The Girl on the Train | Study Guide

Paula Hawkins

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The Girl on the Train | Rachel (Chapter 3) | Summary



On Friday, July 12, 2013, Rachel sees Jess kissing a man other than her husband. Jess's cheating reminds her of Tom cheating on her, and she gets angry.

On that evening's commute Rachel remembers an embarrassing encounter with former colleagues in a coffee shop. She lies to them, claiming that she is in the area for an interview. Instead she goes to the park, sits down on a bench, and retrieves a voice mail from Anna, telling her to stop calling. She keeps drinking and falls asleep.

On Saturday, July 13, 2013, Rachel wakes up as Cathy cleans the house. She goes to a pub, then buys a few cans of gin, and decides to go to Jess and Jason's house to feel closer to them. Instead she gets off at the station that used to be hers.

On Sunday morning, she wakes up with bruises all over her body, marks on her thigh, and a bleeding wound on her head. She dimly remembers that she went to Blenheim Road. She thinks that she fell at the station and that a man helped her up or that there may have been a fight. Looking for her bag and phone, she vomits on the stairs. She retrieves several voice mails from Tom yelling at her for frightening Anna. As she drifts off to sleep, she imagines smashing in Anna's head.

That same evening, Cathy gives her an ultimatum to move out. Rachel listens to another voice mail from Tom, in which he expresses concern for her. Rachel calls back and apologizes, although she has no idea what she might have done to frighten Anna.


Rachel's blackout, a loss of memory generally associated with repeated alcohol consumption, reveals not only that she is a habitual drunk but also an unreliable narrator. Rachel is not revealing her full hand, as her perspective in this chapter raises many more questions than it answers. Why is she lying to her co-workers about having an interview? Why do they feel sorry for her? Why does she spend a workday on a park bench? Didn't she commute to work? In fact, this chapter's very point is to raise these questions in the reader's mind and to suggest that Rachel's perspective does not hold the key to the truth and may withhold information—either willfully because she wants portray herself in a certain light, or inadvertently due to a lack of information. This creates great suspense, leaving the reader wondering what happened that Saturday night to cause her bruises and the bloody gash on her head.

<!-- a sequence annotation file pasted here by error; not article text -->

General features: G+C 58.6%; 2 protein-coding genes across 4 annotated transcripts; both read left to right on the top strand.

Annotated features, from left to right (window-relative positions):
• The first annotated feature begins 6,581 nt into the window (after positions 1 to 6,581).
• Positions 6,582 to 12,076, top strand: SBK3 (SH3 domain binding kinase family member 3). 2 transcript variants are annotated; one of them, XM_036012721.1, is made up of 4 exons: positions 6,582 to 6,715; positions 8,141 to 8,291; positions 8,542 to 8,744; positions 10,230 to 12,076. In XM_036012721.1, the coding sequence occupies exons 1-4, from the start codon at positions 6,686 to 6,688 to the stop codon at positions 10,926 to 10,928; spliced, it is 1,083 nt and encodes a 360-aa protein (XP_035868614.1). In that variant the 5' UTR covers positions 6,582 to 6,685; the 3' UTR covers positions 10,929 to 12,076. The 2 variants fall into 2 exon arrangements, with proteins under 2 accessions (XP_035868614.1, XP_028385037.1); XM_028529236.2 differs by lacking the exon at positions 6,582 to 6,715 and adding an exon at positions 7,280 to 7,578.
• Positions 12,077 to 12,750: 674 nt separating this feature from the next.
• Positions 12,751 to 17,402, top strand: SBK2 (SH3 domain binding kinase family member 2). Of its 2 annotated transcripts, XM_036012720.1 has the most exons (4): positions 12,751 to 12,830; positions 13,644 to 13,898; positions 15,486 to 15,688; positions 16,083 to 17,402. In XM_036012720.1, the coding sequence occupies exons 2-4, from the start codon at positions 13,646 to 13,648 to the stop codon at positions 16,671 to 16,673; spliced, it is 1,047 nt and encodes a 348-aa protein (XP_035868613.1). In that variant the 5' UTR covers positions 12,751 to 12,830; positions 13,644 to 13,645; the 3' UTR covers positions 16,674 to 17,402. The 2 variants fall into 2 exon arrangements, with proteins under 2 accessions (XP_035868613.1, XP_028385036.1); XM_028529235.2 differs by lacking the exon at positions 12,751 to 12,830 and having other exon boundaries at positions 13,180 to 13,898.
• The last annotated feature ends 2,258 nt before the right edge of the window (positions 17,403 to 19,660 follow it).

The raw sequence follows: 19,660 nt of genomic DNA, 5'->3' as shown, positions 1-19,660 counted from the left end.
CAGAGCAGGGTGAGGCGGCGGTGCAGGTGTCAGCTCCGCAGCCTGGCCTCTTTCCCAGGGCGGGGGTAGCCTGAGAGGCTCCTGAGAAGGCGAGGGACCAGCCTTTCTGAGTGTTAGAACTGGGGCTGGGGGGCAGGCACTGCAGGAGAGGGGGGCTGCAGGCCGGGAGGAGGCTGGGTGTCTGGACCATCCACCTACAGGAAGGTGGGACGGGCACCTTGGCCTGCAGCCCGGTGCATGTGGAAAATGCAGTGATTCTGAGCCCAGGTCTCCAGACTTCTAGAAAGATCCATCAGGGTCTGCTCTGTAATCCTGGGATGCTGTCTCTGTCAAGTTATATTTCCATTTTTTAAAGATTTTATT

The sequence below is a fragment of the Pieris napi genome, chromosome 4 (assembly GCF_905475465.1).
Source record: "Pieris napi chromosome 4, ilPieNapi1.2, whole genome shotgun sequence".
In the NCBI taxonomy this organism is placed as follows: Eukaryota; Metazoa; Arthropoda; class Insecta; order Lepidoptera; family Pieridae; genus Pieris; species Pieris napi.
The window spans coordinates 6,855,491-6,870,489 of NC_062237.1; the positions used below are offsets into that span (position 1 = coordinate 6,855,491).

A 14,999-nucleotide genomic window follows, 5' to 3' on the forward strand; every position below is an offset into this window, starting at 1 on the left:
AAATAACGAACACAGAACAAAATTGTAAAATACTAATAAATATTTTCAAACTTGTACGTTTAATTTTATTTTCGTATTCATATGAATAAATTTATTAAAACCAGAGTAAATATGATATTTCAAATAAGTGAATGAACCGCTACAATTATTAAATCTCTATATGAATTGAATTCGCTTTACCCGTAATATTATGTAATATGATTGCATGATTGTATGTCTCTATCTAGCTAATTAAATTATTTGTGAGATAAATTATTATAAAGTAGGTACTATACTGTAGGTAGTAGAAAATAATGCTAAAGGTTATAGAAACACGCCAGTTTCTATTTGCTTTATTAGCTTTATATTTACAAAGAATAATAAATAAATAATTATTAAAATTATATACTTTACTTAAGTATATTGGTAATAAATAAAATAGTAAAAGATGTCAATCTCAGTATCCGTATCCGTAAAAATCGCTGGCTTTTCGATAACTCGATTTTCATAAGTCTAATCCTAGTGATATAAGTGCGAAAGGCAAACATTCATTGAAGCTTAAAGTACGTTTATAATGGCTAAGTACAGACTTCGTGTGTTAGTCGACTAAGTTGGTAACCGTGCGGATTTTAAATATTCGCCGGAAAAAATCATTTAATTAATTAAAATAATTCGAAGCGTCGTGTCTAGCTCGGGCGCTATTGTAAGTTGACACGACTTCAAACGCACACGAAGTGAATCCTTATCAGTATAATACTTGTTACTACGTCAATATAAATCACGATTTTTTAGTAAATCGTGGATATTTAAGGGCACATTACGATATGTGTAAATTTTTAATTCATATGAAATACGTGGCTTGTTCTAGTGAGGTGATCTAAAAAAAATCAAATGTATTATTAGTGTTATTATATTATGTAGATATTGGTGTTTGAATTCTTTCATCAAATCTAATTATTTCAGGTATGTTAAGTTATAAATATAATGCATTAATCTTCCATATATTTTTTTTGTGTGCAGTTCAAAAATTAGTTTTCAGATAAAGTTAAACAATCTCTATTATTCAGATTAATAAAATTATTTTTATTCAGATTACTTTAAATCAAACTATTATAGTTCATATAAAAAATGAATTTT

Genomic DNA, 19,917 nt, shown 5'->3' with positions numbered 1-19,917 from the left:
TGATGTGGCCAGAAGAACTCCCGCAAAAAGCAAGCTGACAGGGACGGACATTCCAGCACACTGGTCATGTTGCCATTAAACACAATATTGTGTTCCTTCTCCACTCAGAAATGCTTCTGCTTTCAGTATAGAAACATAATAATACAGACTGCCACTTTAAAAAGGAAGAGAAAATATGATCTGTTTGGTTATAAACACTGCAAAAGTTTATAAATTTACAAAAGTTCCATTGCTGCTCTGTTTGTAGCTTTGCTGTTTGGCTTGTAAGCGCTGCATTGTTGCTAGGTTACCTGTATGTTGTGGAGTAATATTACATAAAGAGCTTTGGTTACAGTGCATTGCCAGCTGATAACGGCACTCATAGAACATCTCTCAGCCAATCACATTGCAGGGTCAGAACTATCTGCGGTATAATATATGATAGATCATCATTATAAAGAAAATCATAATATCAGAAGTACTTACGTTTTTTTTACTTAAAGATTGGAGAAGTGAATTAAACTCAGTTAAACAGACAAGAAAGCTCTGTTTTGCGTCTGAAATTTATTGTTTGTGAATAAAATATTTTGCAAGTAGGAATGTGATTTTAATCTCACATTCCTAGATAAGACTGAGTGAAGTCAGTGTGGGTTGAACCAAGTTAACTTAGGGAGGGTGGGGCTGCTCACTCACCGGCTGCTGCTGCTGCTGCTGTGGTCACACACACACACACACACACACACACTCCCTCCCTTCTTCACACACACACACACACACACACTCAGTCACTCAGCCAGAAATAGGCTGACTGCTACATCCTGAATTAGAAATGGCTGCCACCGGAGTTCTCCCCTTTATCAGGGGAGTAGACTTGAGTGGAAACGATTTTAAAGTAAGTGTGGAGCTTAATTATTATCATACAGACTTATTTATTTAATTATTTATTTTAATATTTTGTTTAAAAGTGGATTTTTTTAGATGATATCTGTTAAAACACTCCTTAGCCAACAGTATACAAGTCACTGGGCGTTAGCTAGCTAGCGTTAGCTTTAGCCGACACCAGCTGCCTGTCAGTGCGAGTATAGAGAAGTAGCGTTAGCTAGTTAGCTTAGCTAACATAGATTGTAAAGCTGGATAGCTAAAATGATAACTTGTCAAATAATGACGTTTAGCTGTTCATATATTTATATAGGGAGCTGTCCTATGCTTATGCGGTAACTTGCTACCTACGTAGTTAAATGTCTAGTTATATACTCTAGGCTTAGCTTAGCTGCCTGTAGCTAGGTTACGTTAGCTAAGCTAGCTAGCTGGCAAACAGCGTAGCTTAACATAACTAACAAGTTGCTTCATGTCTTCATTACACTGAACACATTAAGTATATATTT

Rachel herself does not know what happened that Saturday night and, as a result, cannot relate the whole truth and nothing but the truth to the reader. Since her bruises and the bloody gash on her head suggest that something did happen, the reader will have to solve the mystery along with her. Since Rachel's fractured memory cannot provide a complete picture of what happened that Saturday night, the different narrative voices take on a new level of meaning: Rachel, and by extension the reader, needs other people's perspectives to complete the puzzle. Not only is memory fractured, but reality itself is, too.

While it is possible that Rachel is responsible for her wounds—she may simply have fallen in her drunken stupor—her dim memory of a fight suggests something else. How was the red-haired man involved? Do the marks on her thigh suggest rape? Did Rachel pick a fight with Anna, as Tom's anger for frightening Anna and her own vision of smashing Anna's head suggest? The reader begins to distrust her, not only because of her drinking and the resulting memory loss but also because of her emotional instability, self-destructive habits, and potentially dangerous behavior toward others. In short, her way of rationalizing what she may or may not have done that night becomes suspect.

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